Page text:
However, as women, we’re often contending with a wider range of challenges, and some of this comes down to traditional gender roles. Marie Clare and Salesforce found that 21 per cent of women surveyed found it difficult to achieve work-life balance, while 18 per cent were challenged by the workload of running a business, not to mention a household, and all the invisible labor that involves. 

The Boosting Female Founders Initiative, which The Department of Industry, Innovation and Science kicked off in 2018, has identified additional challenges specific to women. Challenges for female business founders include:

  • Funding and investment (38%) – factors mentioned included the founder’s personal financial situation and attracting investors
  • Access to networks, guidance and information (32%) – this included material information, application guidance and financial advice
  • Lack of confidence (23%) – either the founder themself or the business idea
  • Time constraints (15%) – demands on time, including family commitments
  • Role of men (15%) – gender or cultural barriers.

Impacts of COVID-19 on women in business

Based on a wealth of research, COVID‐19 threatens to erode some of the gains of women in business, unless governments and individuals in positions of power act to provide opportunities and support.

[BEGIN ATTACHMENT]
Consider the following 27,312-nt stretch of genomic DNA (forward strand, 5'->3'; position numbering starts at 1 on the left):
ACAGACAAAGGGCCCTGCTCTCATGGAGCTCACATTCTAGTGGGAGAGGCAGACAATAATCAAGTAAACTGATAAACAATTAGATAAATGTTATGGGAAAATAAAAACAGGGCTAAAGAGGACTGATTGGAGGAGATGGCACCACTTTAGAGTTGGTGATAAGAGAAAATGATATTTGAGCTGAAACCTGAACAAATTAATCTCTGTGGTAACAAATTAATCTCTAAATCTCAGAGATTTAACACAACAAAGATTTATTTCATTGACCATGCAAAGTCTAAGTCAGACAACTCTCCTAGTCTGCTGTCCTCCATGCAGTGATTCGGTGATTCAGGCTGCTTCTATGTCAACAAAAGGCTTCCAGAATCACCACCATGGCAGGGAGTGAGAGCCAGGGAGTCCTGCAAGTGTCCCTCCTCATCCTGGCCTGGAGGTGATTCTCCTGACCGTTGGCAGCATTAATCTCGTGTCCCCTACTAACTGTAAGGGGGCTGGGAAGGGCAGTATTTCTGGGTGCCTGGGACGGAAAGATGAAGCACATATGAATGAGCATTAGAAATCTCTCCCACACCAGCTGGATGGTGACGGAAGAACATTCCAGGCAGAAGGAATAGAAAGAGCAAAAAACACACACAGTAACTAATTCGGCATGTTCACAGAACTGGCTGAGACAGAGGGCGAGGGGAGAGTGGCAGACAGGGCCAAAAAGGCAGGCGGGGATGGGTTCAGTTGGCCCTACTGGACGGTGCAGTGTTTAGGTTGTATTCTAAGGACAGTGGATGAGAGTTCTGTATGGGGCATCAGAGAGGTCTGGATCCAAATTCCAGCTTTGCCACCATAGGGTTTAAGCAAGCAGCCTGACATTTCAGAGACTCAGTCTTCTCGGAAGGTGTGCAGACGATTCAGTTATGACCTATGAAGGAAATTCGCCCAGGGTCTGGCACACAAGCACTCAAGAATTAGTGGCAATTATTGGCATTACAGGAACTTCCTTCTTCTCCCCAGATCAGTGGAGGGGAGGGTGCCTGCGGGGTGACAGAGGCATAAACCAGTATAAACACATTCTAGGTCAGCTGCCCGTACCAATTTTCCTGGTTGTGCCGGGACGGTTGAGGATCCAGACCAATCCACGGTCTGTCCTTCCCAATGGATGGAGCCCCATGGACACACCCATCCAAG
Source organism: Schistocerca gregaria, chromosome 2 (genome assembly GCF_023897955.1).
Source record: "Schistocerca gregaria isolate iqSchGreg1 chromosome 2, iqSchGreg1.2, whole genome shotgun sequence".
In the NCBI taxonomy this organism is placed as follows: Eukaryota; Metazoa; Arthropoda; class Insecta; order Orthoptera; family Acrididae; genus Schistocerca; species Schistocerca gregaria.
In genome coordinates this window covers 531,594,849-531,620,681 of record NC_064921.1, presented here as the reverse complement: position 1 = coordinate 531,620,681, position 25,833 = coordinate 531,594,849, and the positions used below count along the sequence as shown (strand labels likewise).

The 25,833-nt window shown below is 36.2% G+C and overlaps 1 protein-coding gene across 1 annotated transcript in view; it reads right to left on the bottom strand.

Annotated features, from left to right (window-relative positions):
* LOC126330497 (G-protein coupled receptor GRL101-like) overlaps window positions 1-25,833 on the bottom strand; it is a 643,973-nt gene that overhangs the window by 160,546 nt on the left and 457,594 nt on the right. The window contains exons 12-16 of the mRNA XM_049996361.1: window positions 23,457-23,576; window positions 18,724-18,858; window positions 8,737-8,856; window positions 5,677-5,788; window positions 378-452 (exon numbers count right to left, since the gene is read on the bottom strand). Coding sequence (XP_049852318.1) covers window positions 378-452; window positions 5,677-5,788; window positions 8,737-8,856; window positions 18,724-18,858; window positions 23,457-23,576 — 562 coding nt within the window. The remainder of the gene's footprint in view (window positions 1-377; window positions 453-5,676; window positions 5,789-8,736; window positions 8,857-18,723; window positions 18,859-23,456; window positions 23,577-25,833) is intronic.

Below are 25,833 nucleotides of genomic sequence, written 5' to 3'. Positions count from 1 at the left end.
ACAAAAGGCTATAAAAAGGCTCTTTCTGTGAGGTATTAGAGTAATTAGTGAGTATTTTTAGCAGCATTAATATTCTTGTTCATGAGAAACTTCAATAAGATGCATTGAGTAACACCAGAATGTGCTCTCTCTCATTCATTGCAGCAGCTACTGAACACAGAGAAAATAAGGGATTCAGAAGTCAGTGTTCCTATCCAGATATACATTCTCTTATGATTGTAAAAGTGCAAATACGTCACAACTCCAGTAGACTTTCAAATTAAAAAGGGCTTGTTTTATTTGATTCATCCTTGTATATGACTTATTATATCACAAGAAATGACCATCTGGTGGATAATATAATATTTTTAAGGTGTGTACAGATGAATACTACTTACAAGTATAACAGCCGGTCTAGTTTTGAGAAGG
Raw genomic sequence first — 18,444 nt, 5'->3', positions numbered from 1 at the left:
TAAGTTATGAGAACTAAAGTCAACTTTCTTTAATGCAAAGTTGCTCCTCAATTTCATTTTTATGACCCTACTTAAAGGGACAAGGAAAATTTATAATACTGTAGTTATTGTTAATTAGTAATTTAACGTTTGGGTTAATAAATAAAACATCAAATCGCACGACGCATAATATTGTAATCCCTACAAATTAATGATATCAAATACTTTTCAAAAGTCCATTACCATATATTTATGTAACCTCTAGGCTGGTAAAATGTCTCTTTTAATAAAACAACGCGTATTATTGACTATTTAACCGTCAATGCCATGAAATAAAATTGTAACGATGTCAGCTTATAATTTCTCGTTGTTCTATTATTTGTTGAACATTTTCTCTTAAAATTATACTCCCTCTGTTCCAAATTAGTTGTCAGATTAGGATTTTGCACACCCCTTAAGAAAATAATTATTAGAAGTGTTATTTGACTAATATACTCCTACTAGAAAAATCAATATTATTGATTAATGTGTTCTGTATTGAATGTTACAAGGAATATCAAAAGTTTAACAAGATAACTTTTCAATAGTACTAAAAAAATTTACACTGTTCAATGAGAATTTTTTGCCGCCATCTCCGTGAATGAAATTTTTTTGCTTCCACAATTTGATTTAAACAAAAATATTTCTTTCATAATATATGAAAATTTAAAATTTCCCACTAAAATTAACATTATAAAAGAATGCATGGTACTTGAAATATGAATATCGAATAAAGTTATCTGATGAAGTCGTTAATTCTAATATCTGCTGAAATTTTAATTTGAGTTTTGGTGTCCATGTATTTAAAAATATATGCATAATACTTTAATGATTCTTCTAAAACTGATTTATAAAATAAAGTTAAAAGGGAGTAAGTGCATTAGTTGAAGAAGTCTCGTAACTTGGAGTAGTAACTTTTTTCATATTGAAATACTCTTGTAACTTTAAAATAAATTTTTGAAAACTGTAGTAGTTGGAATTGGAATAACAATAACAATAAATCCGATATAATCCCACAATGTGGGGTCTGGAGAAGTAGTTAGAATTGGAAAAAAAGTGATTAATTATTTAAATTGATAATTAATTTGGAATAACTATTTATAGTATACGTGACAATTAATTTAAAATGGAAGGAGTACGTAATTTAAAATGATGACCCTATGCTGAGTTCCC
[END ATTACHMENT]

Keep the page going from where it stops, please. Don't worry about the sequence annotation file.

A recent paper, COVID‐19 and the gender gap in work hours, found that women with care responsibilities significantly reduced their hours in paid employment during COVID‐19, while men’s hours in paid employment were unaffected. That’s heightened by the fact that women business operators are more likely to have dependent children than other employed people, with 81 per cent being mothers compared to 51 per cent of women employees.

As mentioned earlier, one of the main reasons women start businesses is for the flexibility that it offers, but there are growing questions around whether working from home is necessarily good for women’s economic empowerment. Women also tend to own a larger proportion of SMEs in sectors that were negatively affected by the pandemic, such as personal services, allied health services, hospitality and accommodation. 

Financial support for women in business

In order to encourage women’s participation in SMEs ownership, the Commonwealth Government introduced the Boosting Female Founders Initiative in late 2020. This program provides female startup business founders with grant funding to scale their businesses into domestic and global markets. Although the first round of the grant program has closed, subsequent rounds will continue until 2025. The assessment criteria include that business introduce new products or services and contribute 50 per cent of the project cost. To learn about the types of businesses that were successful in receiving these grants, see the list of Round 1 Grant Recipients

Expanding female entrepreneurship in Australia

Overcoming obstacles to expanding participation in business ownership requires improving education and fostering inspiration beginning with younger generations. 

Recognising the importance of women in business leadership, the Australian Government has developed initiatives to inspire the next generation of female business leaders. The Future Female Entrepreneurs Program is open to young women between the ages of 10 and 24, and is designed to inspire, educate and empower future female business owners by cultivating skills in design thinking, technology and business.